An unbalanced body clock can also contribute to weight gain – firstly, a sleep-deprived brain makes unhealthy food choices, making us more likely to reach for quick energy fixes like sugar and white carbs. Secondly, when we eat at the wrong time (e.g. a later dinner or not leaving enough time between dinner and breakfast), our bodies take longer to process that food and are more likely to store that energy as fat.
You speak a lot about diet in your book – can you tell us why?
If you’ve ever wondered why diets haven’t worked for you in the past, timing might be the reason. Even if you were diligently exercising; counting calories; avoiding fats, carbs and sweets; and upping your protein intake, it’s likely you weren’t respecting your circadian clock. If you eat late at night or start breakfast at a wildly different time each morning, you’re constantly throwing your body out of sync.
In short, when eating occurs at random times throughout the day and night, your body’s fat-making process stays on all the time. At the same time, glucose created from digested carbs floods our blood and the liver becomes inefficient in its ability to absorb glucose. If this continues for a few days, blood glucose continues to rise and reaches the danger zone of prediabetes or diabetes.
Is there anything specific we should, or shouldn’t eat at certain times?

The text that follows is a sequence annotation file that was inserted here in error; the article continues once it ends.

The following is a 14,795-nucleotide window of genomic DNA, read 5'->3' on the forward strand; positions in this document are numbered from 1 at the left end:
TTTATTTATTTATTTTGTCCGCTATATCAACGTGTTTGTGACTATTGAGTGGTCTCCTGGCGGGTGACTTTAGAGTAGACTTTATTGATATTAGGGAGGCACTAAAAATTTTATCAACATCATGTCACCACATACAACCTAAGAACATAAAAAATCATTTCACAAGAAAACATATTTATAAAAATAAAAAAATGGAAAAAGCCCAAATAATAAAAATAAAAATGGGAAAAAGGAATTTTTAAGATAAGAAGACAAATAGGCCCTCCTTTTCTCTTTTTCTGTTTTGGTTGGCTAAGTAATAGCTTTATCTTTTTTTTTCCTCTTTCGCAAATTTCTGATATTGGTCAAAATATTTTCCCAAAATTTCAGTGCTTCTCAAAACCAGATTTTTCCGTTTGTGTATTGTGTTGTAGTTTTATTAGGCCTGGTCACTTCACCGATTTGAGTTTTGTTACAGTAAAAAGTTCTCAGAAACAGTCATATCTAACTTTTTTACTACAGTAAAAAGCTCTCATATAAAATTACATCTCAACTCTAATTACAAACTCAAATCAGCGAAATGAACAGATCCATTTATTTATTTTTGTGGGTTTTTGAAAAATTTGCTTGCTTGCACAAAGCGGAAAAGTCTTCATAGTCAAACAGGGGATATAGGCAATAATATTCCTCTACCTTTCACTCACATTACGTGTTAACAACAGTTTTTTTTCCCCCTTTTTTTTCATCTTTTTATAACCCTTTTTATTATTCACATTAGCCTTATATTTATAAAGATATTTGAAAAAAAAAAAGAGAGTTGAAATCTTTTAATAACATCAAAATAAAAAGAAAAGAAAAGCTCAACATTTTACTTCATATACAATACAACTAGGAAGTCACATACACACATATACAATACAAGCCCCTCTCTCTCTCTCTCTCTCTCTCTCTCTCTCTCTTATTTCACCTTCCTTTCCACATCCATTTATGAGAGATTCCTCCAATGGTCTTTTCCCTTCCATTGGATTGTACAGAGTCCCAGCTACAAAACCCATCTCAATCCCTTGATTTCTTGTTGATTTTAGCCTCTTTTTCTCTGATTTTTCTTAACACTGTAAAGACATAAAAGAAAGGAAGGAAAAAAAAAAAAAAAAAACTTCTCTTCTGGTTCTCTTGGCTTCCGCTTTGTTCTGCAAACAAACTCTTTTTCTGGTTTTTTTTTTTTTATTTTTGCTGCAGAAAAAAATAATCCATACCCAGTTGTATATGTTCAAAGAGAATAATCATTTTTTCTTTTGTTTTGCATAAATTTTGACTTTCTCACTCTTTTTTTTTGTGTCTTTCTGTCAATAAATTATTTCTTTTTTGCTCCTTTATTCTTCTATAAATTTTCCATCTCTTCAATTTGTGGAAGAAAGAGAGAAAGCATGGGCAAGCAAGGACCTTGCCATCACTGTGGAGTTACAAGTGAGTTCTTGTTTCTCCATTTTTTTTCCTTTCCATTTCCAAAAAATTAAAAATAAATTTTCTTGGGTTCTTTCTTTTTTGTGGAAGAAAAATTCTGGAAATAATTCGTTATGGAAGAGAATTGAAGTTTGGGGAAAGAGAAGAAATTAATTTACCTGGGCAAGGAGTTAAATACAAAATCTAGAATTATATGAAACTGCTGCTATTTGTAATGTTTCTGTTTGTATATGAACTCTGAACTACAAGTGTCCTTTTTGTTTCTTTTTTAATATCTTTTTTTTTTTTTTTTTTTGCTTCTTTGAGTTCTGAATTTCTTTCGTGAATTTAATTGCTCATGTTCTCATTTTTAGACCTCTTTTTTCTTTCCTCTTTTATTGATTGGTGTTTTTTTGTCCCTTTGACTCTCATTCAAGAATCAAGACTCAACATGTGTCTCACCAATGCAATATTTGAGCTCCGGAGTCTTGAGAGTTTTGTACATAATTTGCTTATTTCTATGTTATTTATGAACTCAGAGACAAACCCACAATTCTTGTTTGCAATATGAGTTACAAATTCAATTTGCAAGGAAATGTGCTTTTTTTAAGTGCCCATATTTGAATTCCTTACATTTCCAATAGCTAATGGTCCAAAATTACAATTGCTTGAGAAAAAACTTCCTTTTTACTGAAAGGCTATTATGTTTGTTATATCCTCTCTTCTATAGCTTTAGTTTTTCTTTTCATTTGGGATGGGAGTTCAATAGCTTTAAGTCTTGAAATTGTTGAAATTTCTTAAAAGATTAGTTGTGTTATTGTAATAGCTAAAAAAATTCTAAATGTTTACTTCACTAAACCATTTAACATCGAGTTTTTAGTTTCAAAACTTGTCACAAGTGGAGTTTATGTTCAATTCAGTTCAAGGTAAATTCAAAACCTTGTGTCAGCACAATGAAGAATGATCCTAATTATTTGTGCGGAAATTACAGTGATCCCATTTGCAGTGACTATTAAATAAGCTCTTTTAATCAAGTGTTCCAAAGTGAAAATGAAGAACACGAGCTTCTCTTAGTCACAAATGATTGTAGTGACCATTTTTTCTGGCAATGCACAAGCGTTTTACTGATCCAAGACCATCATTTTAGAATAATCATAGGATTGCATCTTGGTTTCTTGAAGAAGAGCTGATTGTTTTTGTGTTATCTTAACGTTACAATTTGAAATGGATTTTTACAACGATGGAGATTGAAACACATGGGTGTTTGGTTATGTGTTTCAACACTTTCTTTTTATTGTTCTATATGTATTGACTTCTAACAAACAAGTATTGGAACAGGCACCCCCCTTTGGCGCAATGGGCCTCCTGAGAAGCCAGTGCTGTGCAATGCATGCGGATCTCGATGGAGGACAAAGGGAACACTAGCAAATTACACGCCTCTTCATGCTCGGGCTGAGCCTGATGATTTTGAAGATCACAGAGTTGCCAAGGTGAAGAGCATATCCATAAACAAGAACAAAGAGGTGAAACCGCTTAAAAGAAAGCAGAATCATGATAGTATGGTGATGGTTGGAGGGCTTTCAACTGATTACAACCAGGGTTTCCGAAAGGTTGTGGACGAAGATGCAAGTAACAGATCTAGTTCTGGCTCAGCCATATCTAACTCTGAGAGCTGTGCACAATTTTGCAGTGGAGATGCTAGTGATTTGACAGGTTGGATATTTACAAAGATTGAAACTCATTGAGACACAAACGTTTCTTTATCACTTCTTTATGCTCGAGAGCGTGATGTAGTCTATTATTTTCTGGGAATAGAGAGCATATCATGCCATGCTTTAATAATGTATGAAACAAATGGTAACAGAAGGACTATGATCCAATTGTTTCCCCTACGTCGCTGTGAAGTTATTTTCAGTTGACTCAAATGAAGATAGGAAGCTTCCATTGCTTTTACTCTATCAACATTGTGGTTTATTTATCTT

Yes and no. While timing is everything when it comes to your evening meal (you should ideally allow a ten or 12-hour window between dinner and breakfast, and that includes your first coffee of the day), it could also be worth eating a low-carb meal in the evening, especially if you work late into the night.
Also try to increase your fibre intake, and if you’re prone to heartburn or acid reflux, cut back on your protein come dinner time – protein can be acidic and increase your risk of heartburn. Most importantly, never have caffeine in the evening – the overwhelming majority of us break down caffeine very slowly, making it tricky to fall asleep.
What are the easiest ways to get your rhythm back on track?
1. Turn off notifications: At around 8pm every night, either turn your phone to silent or put it on night mode – this will make you feel sleepier sooner. Never check emails, texts or social media 30 minutes before bed.
2. Maintain an eating window: Aim to eat or drink all your calories within a ten-hour window – even if you have a coffee at 6am and no real food till 8am, your eating window technically starts at 6am. You can go outside this window one day a week.
3. Sleep in a dark room: Unless you live in an urban environment where there is no light pollution, always keep your curtains closed to encourage deep sleep. If street lights come into your room, consider using an eye mask.
4. Exercise in the late PM: Late afternoon/early evening is actually the optimal time for exercise as we have best muscle tone and flexibility at that time. However, exercising late at night can increase cortisol levels so if it’s your only option, do it in a dimly-lit room and take a cool shower afterwards to reduce body temperature.
5. Don’t hit snooze: If you feel the need to snooze, you need more sleep. Go to bed earlier; the best way to wake up refreshed is to have enough sleep by going to bed earlier.
6. Get bright light ASAP: Get some bright light immediately after waking up – open your curtains or turn on your overhead light or consider doing some exercise outdoors. This will help to suppress melatonin, the sleep hormone.
7. Stick to a sleep schedule: Try to be as consistent as you can, waking up at the same time every day. If you’re waking up two hours later on the weekends, it’s a sign you’re not getting enough restorative sleep during the week.